Retail sales climbed in September by the most in three months, showing American shoppers began to spend freely again after shying away from merchants earlier in the quarter.
The 0.6 percent advance followed a revised 0.2 percent decline in August, Commerce Department figures showed Friday. So-called core sales, used to calculate gross domestic product, rose a smaller-than-projected 0.1 percent.
Years of increased hiring and a slow acceleration in worker pay have laid a foundation for steady household spending. While third-quarter purchases will probably fall short of the vigorous pace from April through June, the broad-based pickup across the retail spectrum shows household demand may be gathering pace.
“The combination of solid job growth, while slowing, modest pickup in wages, and pretty good measures of household net worth should continue to push consumer spending up over the next year,” said David Berson, chief economist at Nationwide Insurance in Columbus, Ohio.
The median forecast for retail sales in a survey of 77 economists was a 0.6 percent increase. Estimates ranged from gains of 0.2 percent to 1 percent. August was revised from an initially reported 0.3 percent decline.
The small gain in September retail control group sales, the figure that’s used to calculate gross domestic product and which excludes such categories as autos, gasoline stations and building materials, was weaker than the 0.4 percent median forecast and followed declines in the previous two months.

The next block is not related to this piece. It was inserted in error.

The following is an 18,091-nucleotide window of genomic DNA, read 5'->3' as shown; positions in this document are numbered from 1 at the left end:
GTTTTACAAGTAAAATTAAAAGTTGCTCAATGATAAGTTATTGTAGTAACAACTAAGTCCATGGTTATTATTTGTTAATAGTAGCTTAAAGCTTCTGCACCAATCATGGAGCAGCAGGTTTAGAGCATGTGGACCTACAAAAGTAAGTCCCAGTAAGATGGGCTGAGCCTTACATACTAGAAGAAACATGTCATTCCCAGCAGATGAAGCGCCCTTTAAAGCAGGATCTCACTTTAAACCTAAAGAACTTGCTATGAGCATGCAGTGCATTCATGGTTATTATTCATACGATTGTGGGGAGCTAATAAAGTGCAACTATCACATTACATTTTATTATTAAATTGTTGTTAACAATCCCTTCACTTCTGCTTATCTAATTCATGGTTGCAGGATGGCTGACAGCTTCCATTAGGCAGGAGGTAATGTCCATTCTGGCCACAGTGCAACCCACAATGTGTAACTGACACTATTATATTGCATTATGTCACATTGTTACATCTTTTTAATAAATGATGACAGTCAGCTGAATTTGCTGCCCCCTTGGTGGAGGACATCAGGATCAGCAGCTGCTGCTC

Ten of 13 major retail categories showed gains in September. Motor vehicle dealers, furniture stores, restaurants and building supply outlets were among those showing solid increases.
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Receipts at eating and drinking establishments increased 0.8 percent last month, the biggest advance since February.
Sales at car dealers climbed 1.1 percent, in line with industry data. Purchases of cars and light trucks jumped to a 17.65 million annualized rate in September, the second-strongest since November, according to Ward’s Automotive Group figures.
Gasoline service stations registered a 2.4 percent pickup in receipts last month, the Commerce Department figures showed. The cost of gasoline averaged $2.20 a gasoline in September, up from $2.16 in August, according to figures from motoring group AAA.
Sales at miscellaneous retail establishments jumped 1.8 percent in September. Demand was probably helped by the release of Apple Inc.’s iPhone 7, with T-Mobile US Inc. and Sprint Corp. reporting last month that pre-orders were almost four times as great as for previous models.
The latest figures on consumer demand come as Federal Reserve policy makers continue to examine data on the economy’s progress and whether it’s strong enough to warrant an increase in interest rates.
Minutes of Fed officials’ September meeting showed several central bankers said a rate hike was needed “relatively soon.”
The Atlanta Fed’s GDPNow tracking model for the third quarter is at 2.1 percent. The economy expanded at a 1.4 percent pace in the second quarter, driven solely by a 4.3 percent jump in household spending that was the biggest since the end of 2014.